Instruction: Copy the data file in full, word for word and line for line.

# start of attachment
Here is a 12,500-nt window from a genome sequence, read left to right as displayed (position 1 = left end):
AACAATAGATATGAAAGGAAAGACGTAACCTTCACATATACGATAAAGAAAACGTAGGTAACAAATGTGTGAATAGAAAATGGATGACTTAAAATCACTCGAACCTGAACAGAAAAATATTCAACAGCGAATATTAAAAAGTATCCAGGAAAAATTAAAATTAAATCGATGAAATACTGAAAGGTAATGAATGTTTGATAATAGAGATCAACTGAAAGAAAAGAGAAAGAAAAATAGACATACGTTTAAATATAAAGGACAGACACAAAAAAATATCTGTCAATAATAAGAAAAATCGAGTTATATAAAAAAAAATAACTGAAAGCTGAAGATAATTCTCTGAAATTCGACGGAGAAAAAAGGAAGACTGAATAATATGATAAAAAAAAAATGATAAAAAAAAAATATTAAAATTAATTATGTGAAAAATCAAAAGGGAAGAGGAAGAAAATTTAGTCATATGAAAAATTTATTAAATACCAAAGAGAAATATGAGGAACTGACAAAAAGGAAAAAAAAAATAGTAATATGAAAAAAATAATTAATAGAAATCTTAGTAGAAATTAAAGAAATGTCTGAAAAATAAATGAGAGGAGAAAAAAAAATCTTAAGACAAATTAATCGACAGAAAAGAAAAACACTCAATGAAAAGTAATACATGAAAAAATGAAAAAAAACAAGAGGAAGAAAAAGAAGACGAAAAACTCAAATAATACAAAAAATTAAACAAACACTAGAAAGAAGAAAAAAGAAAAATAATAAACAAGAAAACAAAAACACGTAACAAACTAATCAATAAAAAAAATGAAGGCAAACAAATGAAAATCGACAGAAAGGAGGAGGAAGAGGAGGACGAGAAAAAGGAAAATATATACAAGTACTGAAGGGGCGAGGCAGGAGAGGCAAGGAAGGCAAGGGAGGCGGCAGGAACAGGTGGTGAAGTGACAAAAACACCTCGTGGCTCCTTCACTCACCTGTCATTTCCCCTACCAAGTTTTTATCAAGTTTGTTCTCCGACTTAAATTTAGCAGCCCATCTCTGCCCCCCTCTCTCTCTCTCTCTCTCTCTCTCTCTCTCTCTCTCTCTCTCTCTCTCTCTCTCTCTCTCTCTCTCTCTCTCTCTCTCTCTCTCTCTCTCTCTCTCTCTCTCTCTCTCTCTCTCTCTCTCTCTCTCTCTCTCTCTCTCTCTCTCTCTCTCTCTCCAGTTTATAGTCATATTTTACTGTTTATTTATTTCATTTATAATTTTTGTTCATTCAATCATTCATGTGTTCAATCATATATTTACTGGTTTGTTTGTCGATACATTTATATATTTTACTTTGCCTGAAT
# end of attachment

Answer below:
Here is a 12,500-nt window from a genome sequence, read left to right as displayed (position 1 = left end):
AACAATAGATATGAAAGGAAAGACGTAACCTTCACATATACGATAAAGAAAACGTAGGTAACAAATGTGTGAATAGAAAATGGATGACTTAAAATCACTCGAACCTGAACAGAAAAATATTCAACAGCGAATATTAAAAAGTATCCAGGAAAAATTAAAATTAAATCGATGAAATACTGAAAGGTAATGAATGTTTGATAATAGAGATCAACTGAAAGAAAAGAGAAAGAAAAATAGACATACGTTTAAATATAAAGGACAGACACAAAAAAATATCTGTCAATAATAAGAAAAATCGAGTTATATAAAAAAAAATAACTGAAAGCTGAAGATAATTCTCTGAAATTCGACGGAGAAAAAAGGAAGACTGAATAATATGATAAAAAAAAAATGATAAAAAAAAAATATTAAAATTAATTATGTGAAAAATCAAAAGGGAAGAGGAAGAAAATTTAGTCATATGAAAAATTTATTAAATACCAAAGAGAAATATGAGGAACTGACAAAAAGGAAAAAAAAAATAGTAATATGAAAAAAATAATTAATAGAAATCTTAGTAGAAATTAAAGAAATGTCTGAAAAATAAATGAGAGGAGAAAAAAAAATCTTAAGACAAATTAATCGACAGAAAAGAAAAACACTCAATGAAAAGTAATACATGAAAAAATGAAAAAAAACAAGAGGAAGAAAAAGAAGACGAAAAACTCAAATAATACAAAAAATTAAACAAACACTAGAAAGAAGAAAAAAGAAAAATAATAAACAAGAAAACAAAAACACGTAACAAACTAATCAATAAAAAAAATGAAGGCAAACAAATGAAAATCGACAGAAAGGAGGAGGAAGAGGAGGACGAGAAAAAGGAAAATATATACAAGTACTGAAGGGGCGAGGCAGGAGAGGCAAGGAAGGCAAGGGAGGCGGCAGGAACAGGTGGTGAAGTGACAAAAACACCTCGTGGCTCCTTCACTCACCTGTCATTTCCCCTACCAAGTTTTTATCAAGTTTGTTCTCCGACTTAAATTTAGCAGCCCATCTCTGCCCCCCTCTCTCTCTCTCTCTCTCTCTCTCTCTCTCTCTCTCTCTCTCTCTCTCTCTCTCTCTCTCTCTCTCTCTCTCTCTCTCTCTCTCTCTCTCTCTCTCTCTCTCTCTCTCTCTCTCTCTCTCTCTCTCTCTCTCTCTCTCTCTCTCTCTCTCTCTCCAGTTTATAGTCATATTTTACTGTTTATTTATTTCATTTATAATTTTTGTTCATTCAATCATTCATGTGTTCAATCATATATTTACTGGTTTGTTTGTCGATACATTTATATATTTTACTTTGCCTGAAT